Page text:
> Ginsburg forcefully rejected Colorado’s argument that “[t]he presumption of innocence applies only at criminal trials"
So now all the judges in the land have to rely on that. So people just have to sue in every single state, and federal circuit on civil forfeiture cases, and the judges will have to lean on the new Supreme Court opinions, or get it back to the Supreme Court so that they can clarify specifically on a civil forfeiture case.
(page 3: https://www.supremecourt.gov/opinions/16pdf/15-1256_5i36.pdf )
However, it doesn't change the rules, and it's by no means clear that the court would change the rules, if the question comes before it, nor does it suggest that the question will come up anytime soon.
If the court had ruled the other way in this case, there would be no chance of fixing civil forfeiture. So I guess you can say that this isn't a "no", but it's also not a "yes". It's not even a "maybe". But the door is still open?
The idea is not asinine, it's perfectly rational.
Cops do a drug bust and all the criminals flee. (I'm personally opposed to drug prohibition but it's the law and the easiest example so I'm going with that for simplicity's sake.)
At the scene: 3 bricks of cocaine and $1m dollars. Cocaine is contraband so the cops don't need permission to take it, they can just help themselves to a few fat rails and then throw the rest in a furnace, resell it, or whatever.
What about the million bucks? It's property. there might even be a legitimate reason for it to be there (eg suppose it had just been stolen from a bank but the cops had yet to connect the bank robbery with the drug deal). The cops can't just take it, because if that was allowed then cops could just help themselves to any property they see and how would people ever know what happened to it? OK, so there must be some sort of process to document their taking possession of it until said possession is successfully challenged. That's a court's job.
On one side, the state entity that employs the cops. On the other...who? The (presumed) drug dealers fled so it's not obvious who the other side of the case should be. American law is built from the ground up around adversarial argument between parties with conflicting interests, so for administrative convenience we'd like to have the case be 'Someone v. someone else' like every other legal case. If we don't know who, let's treat the unclaimed property as its own entity until someone says different. Hence 'State of Jurisdiction v. $1 million.'
Practically speaking, this works fine most of the time. If you keep up with legal case news, in any port city you'll see a lot of cases like 'US Customs v. 1000 leather handbags' - sometimes because the handbags in question are knockoffs, sometimes because the paperwork got lost and a shipment ended up in the wrong place, to be later claimed by the rightful owner with documentation.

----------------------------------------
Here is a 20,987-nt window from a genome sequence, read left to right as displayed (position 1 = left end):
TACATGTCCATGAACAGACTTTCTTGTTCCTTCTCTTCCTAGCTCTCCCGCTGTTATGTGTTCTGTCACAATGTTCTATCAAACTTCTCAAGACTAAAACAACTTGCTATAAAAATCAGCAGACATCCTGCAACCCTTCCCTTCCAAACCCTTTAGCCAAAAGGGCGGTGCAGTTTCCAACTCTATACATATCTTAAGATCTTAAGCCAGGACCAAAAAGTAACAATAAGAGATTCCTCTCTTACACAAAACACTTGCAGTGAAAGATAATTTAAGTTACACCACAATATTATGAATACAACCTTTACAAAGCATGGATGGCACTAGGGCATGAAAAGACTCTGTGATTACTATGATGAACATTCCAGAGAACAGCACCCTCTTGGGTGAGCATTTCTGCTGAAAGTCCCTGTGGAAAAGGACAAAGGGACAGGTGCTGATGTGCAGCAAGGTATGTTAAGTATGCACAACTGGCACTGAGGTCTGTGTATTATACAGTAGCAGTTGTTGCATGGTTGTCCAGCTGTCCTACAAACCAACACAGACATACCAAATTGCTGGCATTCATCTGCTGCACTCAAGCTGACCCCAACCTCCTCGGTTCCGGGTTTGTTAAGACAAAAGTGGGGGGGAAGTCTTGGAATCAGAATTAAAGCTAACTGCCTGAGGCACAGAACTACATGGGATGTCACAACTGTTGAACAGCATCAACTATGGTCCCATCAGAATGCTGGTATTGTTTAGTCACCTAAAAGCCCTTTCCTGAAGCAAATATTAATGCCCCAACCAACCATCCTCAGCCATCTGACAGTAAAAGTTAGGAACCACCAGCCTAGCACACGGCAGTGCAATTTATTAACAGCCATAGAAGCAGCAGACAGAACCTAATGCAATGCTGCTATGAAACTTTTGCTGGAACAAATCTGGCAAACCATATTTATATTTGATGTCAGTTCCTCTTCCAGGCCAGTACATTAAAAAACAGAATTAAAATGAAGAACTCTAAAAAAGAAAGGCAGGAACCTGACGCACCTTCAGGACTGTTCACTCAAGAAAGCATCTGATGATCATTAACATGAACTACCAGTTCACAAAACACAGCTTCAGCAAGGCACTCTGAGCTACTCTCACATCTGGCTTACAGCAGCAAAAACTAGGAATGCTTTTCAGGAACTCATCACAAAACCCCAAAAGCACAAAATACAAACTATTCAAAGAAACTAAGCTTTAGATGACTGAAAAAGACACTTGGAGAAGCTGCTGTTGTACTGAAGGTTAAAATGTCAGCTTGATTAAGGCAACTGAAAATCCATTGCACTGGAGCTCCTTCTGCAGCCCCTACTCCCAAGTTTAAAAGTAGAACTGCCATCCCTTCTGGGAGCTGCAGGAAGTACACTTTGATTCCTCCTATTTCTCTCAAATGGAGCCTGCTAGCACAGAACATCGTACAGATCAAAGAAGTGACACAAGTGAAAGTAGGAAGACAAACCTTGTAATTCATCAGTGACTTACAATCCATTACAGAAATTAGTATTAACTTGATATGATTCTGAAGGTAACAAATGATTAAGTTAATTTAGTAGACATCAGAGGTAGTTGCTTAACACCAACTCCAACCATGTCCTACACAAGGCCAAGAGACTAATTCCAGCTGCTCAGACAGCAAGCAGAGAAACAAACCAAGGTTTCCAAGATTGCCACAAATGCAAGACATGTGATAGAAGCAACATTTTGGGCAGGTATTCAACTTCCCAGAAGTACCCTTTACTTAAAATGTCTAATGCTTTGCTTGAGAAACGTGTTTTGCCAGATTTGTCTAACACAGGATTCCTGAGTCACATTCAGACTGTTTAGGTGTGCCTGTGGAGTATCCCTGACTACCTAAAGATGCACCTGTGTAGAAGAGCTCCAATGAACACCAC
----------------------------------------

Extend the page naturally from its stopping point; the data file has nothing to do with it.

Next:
Asset seizure by police has been abused to hell and back, and I have no hesitation in saying that many police officers and institutions are corrupt. But the legal mechanism for classifying abandoned property is not the problem. That's a purely administrative convenience that is entirely neutral in nature. If you didn't have it, then cops would just label the money as 'evidence', it would disappear, and the problem would be worse because there wouldn't even be a paper trail to follow.
Here's a some search hits under "civil forfeiture cases"
 NFL defensive tackle Letroy Guion was stopped and had 190k of cash seized. He had bank statements to prove the provenance of the money.
 Overview of cases and depts sued for systematically seizing cash from people stopped, but never charged with a crime.
> Guion was charged with two felonies, one for the marijuana and another for possession of a firearm in commission of a felony. Police secured the cash, though Guion’s agent claims the money was from NFL paychecks and that he has bank statements proving it was not related to the drugs. A spokesperson for the Starke Police Department told The Huffington Post they have not received this documentation and that they gave Guion a receipt stating their intent to permanently seize the cash.
Constitutionally, seizure (the money has not yet been forfeited, only seized) only requires probable cause. Finding a large amount of cash next to almost a pound of illegal drugs is undoubtedly probable cause to conclude that the money is the proceeds of illegal activity.
With a plea deal and 5k fine & court fees, "the charges were dismissed without adjudication of guilt.
There’s still a civil forfeiture case pending, so he can get his money back."
So now there is no criminal basis for the state holding onto his money...
Edit: 5k court fees -> 5k fine & court fees
I was explaining the operational legal reason for the existence of court cases in which one of the parties is an an inanimate object, nothing more.
Can you perhaps expand on why this assumption hasn't been successfully challenged as a basis for overturning many of these other cases where there clearly is a property owner? That's the head scratcher to me in how long this practice has continued.